Then, at the moment of His crucifixion, as Christ bore His Cross, and was nailed to that Cross, enduring for us the punishments and the consequences that we ourselves ought to have suffered, He spilled His Most Precious Blood, which came down to us, as the Blood that washes us away from our sins. At that same time, when the soldiers were told to break the legs of those who had been crucified, Jesus was already dead, and one of the soldiers, later known as St. Longinus, took a spear and hit the side of the Lord with it, and immediately blood and water poured forth from it, a proof of God’s Love that endured even through His death on the Cross.

And lastly, the same Holy Spirit that had come down upon the Lord was also sent to the Apostles and the other disciples just as the Lord Himself has promised them, as tongues of fire descending on them at Pentecost, fulfilling what He has promised them and revealing to those who have received the Spirit, the fullness of truth of God’s love for us mankind and His saving grace. Through all these signs therefore we have been made aware of the most wonderful love that God has given us, through His most beloved Son, Whose coming into this world has given us all a new hope.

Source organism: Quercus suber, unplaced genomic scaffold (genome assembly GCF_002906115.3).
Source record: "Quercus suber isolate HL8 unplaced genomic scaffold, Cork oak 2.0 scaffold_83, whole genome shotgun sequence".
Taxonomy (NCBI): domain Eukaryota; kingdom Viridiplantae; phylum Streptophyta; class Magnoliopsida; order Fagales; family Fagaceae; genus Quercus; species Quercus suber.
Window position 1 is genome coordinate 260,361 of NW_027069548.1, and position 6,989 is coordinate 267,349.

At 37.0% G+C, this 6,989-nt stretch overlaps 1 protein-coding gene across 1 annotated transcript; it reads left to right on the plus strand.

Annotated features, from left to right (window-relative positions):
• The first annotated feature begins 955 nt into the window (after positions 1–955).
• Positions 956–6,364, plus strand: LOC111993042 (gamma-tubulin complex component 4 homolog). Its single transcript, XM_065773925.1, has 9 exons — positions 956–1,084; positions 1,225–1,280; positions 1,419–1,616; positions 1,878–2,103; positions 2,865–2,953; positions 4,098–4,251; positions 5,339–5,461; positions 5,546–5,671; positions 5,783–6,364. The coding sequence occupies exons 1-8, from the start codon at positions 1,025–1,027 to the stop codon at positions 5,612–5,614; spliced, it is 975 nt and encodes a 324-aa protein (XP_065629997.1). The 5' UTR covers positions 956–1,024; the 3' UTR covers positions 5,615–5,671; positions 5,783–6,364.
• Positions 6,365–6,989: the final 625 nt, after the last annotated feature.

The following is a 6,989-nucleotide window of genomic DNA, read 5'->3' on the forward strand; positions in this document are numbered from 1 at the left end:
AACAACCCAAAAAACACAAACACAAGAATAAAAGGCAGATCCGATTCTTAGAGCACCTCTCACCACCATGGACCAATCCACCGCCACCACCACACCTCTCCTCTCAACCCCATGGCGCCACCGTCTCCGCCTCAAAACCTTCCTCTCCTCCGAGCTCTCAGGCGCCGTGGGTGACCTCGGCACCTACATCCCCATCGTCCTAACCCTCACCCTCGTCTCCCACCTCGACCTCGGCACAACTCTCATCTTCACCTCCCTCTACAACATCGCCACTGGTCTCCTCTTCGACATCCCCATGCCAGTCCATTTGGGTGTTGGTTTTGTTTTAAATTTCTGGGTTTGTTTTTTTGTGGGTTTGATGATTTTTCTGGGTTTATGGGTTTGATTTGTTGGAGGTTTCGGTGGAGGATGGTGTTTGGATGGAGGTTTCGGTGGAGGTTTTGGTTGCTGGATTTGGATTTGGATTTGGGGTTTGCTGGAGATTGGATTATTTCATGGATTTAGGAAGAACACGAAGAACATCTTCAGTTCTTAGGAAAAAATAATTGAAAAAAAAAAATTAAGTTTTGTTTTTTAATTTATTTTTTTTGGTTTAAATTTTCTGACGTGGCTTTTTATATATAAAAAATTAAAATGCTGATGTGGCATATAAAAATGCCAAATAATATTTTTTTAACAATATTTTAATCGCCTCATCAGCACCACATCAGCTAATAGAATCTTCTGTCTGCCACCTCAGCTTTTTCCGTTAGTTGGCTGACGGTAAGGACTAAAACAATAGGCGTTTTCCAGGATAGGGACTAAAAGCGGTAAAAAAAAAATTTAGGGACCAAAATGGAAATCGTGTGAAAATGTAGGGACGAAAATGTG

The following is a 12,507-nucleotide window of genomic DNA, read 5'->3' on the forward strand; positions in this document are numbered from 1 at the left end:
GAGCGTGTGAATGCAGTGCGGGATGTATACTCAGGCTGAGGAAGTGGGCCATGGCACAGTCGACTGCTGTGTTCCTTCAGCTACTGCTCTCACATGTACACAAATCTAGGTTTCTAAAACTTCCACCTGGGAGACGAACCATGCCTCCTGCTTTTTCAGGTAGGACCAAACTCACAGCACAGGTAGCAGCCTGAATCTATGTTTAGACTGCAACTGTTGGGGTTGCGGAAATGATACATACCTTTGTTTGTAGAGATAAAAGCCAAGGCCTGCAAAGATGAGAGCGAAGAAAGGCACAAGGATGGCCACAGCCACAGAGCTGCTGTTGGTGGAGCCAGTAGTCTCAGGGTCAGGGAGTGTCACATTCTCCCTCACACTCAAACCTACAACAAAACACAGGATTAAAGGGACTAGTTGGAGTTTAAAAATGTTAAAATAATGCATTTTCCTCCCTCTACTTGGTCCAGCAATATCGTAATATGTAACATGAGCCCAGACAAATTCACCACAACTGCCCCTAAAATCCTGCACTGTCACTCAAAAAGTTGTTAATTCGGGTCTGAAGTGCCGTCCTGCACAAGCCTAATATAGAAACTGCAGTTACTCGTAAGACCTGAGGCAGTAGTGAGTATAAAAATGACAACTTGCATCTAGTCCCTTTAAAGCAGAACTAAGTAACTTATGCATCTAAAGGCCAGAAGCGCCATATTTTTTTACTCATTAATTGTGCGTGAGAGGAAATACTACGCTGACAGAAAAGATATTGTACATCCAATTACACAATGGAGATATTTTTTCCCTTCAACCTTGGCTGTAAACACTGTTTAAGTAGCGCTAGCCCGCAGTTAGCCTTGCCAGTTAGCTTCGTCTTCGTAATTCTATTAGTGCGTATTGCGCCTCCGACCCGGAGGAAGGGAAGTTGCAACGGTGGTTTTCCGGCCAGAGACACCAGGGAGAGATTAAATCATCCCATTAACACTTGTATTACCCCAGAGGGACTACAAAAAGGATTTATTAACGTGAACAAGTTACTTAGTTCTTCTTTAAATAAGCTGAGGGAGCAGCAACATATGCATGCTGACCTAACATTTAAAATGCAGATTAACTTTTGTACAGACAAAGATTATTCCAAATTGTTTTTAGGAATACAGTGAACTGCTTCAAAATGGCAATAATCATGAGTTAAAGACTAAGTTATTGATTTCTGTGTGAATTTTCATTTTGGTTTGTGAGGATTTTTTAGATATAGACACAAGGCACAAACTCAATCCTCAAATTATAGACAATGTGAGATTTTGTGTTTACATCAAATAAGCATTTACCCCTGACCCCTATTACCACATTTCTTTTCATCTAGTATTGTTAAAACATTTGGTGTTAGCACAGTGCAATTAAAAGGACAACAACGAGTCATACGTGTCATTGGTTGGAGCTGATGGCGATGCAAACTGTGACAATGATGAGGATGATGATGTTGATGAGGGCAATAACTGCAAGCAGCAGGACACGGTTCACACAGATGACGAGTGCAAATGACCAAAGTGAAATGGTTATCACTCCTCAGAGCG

In our Gospel passage today, we then also heard from the Gospel of St. Luke regarding the healing of a man suffering from leprosy. The Lord wanted to heal him, and immediately, He cured the man from the leprosy. Leprosy was then a very dreaded disease that according to the old Law and customs of the Israelites would have led those who were suffering from it to be forced to live away from the rest of the society, to wander off in the wilderness until they could prove that their disease had been completely cured.

This is yet again another reminder for us of the most generous and wonderful love of God which He has kindly and generously shown us from the very beginning. God has reached out to us and make Himself approachable to us through Christ, and we ought to remember during this the blessed time of Christmas. We celebrate the most generous and amazing love God has bestowed on us, everything that He had done for us through His Son. We all rejoice because the Light of our Hope has come upon us.

Today, we celebrate the Feast of St. Raymond of Penyafort, also known as St. Raymond of Penafort, a renowned Dominican friar and priest who was instrumental in the codification of the laws of the Church that remained in force for many centuries, as well as his many contributions to the Church in the areas of theology and Catholic education, and in a most well-known miracle, he was also instrumental in the conversion of King James I of Aragon, who lived in a state of sin with his mistress and repeatedly refused to dismiss her.